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22 October 2019

MSP takes a trip down Guide Dogs’ Memory Lane

Stewart Stevenson MSP recently met with the charity Guide Dogs Scotland to discuss the challenges that blind and partially sighted people face when walking the streets, including pavement parking, street clutter and shared spaces.
Pavements blocked by parked cars or street clutter such as wheelie bins and overhanging branches can force pedestrians to walk onto the road, putting them in danger of oncoming traffic.

Shared space streets, where vital safety features such as kerbs and controlled crossings are removed, can also be dangerous and disorientating for people with sight loss.

To illustrate these risks, Guide Dogs asked Stewart Stevenson MSP to take a trip down memory lane and play their ‘Navigation Game’ – a take on the classic final challenge of the Generation Game – memorising the hazards that a guide dog owner might encounter on a typical journey.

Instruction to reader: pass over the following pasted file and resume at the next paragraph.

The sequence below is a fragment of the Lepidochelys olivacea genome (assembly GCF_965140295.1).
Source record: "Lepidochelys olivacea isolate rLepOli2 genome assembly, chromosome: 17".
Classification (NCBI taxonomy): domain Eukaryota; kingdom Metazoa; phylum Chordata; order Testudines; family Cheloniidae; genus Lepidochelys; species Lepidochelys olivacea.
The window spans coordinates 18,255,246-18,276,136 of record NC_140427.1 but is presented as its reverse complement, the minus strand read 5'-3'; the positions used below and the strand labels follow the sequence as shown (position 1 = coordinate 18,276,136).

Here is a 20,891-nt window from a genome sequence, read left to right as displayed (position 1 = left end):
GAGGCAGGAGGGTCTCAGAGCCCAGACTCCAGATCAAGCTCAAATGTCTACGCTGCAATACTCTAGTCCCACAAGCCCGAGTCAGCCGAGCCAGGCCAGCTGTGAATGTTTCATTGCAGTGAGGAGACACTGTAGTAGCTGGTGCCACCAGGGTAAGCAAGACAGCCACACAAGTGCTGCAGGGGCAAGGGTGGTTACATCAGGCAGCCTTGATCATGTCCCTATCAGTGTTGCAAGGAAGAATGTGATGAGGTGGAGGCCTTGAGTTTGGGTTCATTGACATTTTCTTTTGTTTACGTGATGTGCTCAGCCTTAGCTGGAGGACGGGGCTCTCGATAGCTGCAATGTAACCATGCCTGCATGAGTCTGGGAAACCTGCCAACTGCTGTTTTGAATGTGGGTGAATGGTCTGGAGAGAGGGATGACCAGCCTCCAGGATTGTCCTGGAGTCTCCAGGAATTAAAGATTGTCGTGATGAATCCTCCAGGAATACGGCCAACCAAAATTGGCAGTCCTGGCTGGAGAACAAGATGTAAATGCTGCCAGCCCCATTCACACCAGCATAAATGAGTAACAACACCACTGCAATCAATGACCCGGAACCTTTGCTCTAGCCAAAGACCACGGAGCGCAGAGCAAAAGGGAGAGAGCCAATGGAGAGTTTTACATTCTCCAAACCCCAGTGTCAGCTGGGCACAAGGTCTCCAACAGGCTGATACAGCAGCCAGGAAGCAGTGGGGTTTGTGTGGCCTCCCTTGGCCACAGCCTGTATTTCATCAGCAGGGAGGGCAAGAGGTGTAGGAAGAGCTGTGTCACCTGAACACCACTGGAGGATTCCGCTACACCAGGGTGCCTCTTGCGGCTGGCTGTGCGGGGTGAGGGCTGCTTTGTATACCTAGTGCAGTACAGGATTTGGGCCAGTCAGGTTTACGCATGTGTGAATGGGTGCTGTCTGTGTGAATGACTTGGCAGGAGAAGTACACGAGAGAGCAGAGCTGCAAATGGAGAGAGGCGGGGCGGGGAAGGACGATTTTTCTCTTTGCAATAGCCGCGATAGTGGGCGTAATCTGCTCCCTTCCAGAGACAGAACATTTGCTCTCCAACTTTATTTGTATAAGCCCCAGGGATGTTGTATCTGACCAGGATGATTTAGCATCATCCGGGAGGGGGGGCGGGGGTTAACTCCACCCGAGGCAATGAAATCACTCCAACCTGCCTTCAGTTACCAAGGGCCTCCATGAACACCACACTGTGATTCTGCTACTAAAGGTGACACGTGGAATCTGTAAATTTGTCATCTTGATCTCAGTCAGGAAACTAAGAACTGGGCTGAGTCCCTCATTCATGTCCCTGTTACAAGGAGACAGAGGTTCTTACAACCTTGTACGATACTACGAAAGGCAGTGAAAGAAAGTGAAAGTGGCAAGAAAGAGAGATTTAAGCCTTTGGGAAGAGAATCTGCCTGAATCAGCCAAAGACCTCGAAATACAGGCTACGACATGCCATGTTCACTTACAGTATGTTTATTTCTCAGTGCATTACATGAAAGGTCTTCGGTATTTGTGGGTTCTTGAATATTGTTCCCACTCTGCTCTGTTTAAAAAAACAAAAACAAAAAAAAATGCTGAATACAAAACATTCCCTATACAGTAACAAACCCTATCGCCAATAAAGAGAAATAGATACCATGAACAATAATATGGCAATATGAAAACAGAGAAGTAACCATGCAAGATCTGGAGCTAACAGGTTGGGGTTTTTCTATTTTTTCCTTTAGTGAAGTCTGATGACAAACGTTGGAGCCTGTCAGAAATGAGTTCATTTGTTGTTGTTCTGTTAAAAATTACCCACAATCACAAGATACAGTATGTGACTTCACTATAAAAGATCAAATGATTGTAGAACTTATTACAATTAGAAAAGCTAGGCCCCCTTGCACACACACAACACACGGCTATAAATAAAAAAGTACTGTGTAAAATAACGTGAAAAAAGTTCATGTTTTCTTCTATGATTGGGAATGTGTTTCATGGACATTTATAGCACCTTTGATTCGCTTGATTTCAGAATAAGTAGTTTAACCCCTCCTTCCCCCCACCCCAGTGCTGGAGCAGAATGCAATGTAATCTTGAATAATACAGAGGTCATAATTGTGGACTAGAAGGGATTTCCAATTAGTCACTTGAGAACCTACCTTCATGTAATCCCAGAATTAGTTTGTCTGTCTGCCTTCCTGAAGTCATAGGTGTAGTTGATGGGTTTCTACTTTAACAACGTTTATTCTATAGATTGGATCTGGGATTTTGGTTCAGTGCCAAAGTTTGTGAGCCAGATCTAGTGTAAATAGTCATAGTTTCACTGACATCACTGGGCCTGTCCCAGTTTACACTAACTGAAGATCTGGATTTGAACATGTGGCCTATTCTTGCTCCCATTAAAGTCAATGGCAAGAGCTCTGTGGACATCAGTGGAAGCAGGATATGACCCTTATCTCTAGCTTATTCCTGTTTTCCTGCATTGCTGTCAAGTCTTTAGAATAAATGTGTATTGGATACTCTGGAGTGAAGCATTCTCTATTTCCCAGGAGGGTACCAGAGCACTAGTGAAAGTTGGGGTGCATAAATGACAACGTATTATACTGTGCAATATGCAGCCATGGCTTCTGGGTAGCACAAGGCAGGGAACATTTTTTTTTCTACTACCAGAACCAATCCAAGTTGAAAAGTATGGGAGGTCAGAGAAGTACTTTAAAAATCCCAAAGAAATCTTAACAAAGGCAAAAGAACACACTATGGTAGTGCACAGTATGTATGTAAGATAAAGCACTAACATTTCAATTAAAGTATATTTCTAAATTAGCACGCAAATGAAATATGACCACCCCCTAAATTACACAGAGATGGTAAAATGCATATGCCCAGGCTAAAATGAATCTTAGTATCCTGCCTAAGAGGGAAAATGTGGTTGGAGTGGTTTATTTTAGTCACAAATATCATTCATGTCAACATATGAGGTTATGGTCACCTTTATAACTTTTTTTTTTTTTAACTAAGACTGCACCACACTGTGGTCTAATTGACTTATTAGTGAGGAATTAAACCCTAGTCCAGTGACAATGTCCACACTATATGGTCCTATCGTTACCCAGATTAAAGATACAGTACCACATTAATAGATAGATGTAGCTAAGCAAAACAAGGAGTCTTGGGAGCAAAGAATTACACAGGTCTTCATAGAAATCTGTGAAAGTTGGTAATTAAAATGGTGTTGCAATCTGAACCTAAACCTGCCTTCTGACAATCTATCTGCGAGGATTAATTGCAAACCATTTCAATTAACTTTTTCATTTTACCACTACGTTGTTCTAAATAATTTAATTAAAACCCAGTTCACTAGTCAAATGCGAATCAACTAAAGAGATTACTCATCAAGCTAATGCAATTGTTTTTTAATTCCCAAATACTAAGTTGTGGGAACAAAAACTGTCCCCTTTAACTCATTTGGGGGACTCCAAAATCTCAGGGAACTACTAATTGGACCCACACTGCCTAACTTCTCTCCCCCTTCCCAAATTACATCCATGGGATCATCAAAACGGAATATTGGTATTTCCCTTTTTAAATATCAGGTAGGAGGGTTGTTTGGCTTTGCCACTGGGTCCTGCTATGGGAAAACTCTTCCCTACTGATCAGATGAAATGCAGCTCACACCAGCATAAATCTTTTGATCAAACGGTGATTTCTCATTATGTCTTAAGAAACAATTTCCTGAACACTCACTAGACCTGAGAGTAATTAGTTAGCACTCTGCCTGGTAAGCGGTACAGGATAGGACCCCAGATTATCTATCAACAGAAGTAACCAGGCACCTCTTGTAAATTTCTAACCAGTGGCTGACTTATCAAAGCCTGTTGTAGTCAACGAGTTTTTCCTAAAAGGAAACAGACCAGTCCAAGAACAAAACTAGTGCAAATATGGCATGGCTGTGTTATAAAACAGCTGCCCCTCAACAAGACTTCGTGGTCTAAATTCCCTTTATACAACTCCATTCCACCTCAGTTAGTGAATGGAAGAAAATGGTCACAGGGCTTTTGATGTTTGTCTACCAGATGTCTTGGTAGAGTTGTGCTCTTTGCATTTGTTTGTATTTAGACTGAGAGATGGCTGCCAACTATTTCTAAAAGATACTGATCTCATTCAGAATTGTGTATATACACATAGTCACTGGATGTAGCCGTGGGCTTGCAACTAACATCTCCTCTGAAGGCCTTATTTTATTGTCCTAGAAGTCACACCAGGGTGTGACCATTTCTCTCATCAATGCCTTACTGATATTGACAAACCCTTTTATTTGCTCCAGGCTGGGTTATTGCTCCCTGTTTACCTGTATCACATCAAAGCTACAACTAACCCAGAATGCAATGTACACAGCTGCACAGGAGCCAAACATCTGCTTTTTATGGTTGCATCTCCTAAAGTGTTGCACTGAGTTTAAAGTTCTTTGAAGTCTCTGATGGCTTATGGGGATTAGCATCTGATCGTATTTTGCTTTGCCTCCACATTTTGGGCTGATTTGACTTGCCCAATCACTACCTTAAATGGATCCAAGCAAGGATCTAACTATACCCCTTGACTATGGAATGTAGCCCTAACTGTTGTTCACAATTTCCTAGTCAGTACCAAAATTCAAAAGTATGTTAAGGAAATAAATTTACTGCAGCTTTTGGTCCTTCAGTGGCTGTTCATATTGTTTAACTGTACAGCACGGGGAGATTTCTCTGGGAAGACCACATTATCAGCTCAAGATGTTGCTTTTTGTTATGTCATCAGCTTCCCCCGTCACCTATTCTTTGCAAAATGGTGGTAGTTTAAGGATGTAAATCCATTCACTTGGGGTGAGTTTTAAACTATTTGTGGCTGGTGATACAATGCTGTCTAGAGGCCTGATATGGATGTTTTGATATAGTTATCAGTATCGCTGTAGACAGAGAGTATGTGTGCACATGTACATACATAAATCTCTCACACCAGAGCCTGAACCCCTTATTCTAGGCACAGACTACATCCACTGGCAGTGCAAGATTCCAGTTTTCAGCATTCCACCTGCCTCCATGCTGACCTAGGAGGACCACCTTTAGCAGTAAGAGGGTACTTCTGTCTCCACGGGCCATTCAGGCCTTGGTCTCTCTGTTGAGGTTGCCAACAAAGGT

Guide Dogs are calling for action on the most common dangers for people with sight loss, including a new law limiting pavement parking to areas determined by the local council, action from local authorities on street clutter and a safety review of existing shared space schemes.

Stewart Stevenson MSP said:

“I applaud the work of Guide Dogs Scotland- through their work guide dogs transform lives for individuals who are registered blind or have partially lost their sight.

“On street parking and blocked pavements can add to the complexities and challenges facing blind or partially-sighted individuals and so I was delighted to meet with Guide Dogs and discuss their new campaign.”

Niall Foley, Engagement Manager at Guide Dogs Scotland, commented:

“The street environment has a huge impact on people with sight loss. When a street is blocked with obstacles or lacks vital safety features, it can make the difference between getting out and about with confidence or feeling forced to stay at home.

“We’re calling for action to tackle the most common hazards that affect blind and partially sighted people on their local streets: pavement parking, street clutter and shared spaces.”

Stewart Stevenson
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